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  Wednesday, December 11, 2019
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Global warming may gravely affect human health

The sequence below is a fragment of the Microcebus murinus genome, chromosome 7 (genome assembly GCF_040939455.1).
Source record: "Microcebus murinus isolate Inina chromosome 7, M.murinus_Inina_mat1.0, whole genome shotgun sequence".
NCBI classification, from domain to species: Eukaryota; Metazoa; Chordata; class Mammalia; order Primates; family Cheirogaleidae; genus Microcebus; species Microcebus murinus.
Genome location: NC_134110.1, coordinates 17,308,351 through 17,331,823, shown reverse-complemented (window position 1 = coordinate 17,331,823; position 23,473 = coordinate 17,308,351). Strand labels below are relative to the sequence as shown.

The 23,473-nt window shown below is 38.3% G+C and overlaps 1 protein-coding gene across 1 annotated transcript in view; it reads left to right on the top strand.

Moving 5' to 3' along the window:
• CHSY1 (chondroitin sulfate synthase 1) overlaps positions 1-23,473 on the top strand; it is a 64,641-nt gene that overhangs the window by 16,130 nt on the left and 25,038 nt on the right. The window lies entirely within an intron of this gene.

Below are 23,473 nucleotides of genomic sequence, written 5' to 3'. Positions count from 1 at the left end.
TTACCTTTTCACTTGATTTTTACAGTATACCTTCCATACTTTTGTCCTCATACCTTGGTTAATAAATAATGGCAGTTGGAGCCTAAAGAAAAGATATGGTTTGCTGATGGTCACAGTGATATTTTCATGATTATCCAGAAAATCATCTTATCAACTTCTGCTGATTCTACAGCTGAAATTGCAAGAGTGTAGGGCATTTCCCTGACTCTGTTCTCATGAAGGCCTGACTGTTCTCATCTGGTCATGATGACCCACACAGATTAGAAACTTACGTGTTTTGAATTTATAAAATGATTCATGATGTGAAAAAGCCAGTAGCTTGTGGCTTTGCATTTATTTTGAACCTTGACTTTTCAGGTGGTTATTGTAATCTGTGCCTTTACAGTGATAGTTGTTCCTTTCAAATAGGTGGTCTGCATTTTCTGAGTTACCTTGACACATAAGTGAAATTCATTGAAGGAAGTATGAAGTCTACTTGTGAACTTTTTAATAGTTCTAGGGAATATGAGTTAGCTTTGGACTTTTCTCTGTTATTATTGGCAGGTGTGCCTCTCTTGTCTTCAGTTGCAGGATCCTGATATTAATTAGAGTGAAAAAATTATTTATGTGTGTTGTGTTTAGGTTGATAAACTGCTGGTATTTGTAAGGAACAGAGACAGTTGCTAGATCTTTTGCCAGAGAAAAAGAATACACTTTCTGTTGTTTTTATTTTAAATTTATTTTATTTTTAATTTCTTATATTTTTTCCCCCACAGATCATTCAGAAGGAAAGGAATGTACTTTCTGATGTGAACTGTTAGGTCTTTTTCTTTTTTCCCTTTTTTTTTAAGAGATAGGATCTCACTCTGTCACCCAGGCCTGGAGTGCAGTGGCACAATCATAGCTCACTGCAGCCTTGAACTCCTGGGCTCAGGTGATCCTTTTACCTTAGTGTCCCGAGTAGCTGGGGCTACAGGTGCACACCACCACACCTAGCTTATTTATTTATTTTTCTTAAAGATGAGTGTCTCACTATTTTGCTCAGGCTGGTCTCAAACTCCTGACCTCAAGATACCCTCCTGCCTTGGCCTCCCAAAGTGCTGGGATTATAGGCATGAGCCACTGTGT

Global warming may gravely affect human health, Alexei Kokorin, head of the climatic program of the World Wildlife Fund, told the press conference on Wednesday. He recalled that on October 22 the State Duma ratified the Kyoto Protocol to the UN Framework Convention on Climate Change. Russia signed the Convention in 1997 and its Federation Council ratified the Kyoto Protocol on October 27. According to Mr. Kokorin, during discussion of the Protocol's ratification in the State Duma and the Federation Council, the issue of climate change effects on human health was not raised. Due to the climate change, the incidence of malaria and encephalitis diseases borne by ticks is growing in the world and Russia, Mr. Kokorin said. Effects of the climate change vary. In Russia they are relatively insignificant but very pronounced. The death rate of the population increases as the temperature rises. Secondary effects are also important - the incidence of 'Southern diseases' is increasing in Russia, says the WWF communique published within the framework of the press conference. The communique says that, alongside the relatively small rise in the average temperature, the number of extreme phenomena is growing - floods, droughts, hurricanes, temperature peaks. They are the main reason for snowballing damage, the communique says. Yuri Safonov, chief of the environment and economics center at the Higher Schools of Economics, noted that the Russian government on September 30, 2004 instructed developing a mechanism for realization of the Kyoto Protocol. "We very much hope that the finance and economic development ministries will in every way support the realization of the Kyoto protocol in Russia," he said. According to Mr. Kokorin, Economic Development and Trade Minister German Gref "was one of the zealous supporters of the Kyoto protocol ratification." "The companies RAO UES and Gazprom also support its ratification and implementation," Mr. Kokorin said. For ratification of the Kyoto Protocol Russia will require $1 billion of investments annually, Yuri Safonov said. For that, Russia is to have target projects "attracting investments and creating jobs." "Russia may get economic benefits from the ratification," he thinks. "They are, for instance, the growth of prices for natural gas, which is good for Russian exports, and different quotas on greenhouse gas emissions." Mr. Safonov also said that, in connection with the adoption of the Kyoto Protocol, Russia would run no risks in fulfilling economic obligations before other countries which ratified it.
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